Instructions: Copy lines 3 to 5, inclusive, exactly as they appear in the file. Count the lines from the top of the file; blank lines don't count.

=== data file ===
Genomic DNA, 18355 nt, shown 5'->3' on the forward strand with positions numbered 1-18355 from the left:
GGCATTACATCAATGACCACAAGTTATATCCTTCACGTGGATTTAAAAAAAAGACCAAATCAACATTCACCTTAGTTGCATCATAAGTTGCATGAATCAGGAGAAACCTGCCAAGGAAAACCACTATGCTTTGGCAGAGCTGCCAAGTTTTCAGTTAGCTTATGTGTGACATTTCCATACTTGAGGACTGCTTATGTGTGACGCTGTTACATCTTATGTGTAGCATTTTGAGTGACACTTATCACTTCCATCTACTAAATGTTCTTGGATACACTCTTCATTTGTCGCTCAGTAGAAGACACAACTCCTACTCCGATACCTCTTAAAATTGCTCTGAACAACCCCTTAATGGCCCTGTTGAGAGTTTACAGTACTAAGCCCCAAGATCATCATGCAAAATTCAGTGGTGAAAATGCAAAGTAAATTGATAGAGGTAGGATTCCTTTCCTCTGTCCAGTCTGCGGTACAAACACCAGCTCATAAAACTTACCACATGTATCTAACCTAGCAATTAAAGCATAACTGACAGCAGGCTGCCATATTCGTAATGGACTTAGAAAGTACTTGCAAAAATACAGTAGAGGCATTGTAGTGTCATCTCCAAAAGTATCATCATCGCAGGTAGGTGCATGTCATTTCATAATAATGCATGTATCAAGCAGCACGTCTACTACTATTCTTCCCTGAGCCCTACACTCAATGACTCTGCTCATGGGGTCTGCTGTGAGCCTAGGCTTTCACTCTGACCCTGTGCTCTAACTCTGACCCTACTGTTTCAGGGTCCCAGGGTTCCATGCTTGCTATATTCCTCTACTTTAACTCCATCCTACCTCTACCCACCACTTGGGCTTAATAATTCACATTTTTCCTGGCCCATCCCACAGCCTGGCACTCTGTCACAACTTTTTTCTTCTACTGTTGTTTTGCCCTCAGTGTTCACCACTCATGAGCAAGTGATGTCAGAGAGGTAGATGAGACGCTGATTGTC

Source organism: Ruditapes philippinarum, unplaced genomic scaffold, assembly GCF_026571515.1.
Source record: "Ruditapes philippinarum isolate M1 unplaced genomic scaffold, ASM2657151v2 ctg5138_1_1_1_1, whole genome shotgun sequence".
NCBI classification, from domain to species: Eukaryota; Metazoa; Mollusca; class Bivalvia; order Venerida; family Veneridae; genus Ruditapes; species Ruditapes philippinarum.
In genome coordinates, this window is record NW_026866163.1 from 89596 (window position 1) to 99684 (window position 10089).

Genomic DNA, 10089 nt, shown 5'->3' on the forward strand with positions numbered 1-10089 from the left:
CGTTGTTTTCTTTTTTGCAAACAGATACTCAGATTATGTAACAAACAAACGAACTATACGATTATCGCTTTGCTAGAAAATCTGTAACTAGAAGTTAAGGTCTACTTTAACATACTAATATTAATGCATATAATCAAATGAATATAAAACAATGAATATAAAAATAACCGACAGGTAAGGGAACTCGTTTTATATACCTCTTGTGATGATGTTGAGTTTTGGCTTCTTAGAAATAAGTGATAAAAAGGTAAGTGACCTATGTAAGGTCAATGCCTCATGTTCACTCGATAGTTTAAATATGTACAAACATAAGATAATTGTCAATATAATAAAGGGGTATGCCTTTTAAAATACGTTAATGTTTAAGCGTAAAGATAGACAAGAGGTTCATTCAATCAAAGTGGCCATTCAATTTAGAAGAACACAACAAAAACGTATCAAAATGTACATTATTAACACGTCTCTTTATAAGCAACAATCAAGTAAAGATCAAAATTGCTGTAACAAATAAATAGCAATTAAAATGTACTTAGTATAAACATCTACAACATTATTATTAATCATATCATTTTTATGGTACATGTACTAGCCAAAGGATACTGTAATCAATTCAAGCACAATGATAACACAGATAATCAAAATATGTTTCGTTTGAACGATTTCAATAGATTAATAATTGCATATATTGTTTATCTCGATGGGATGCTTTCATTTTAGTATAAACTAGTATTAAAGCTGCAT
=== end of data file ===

Source organism: Ruditapes philippinarum, unplaced genomic scaffold, assembly GCF_026571515.1.
Source record: "Ruditapes philippinarum isolate M1 unplaced genomic scaffold, ASM2657151v2 ctg5138_1_1_1_1, whole genome shotgun sequence".
NCBI classification, from domain to species: Eukaryota; Metazoa; Mollusca; class Bivalvia; order Venerida; family Veneridae; genus Ruditapes; species Ruditapes philippinarum.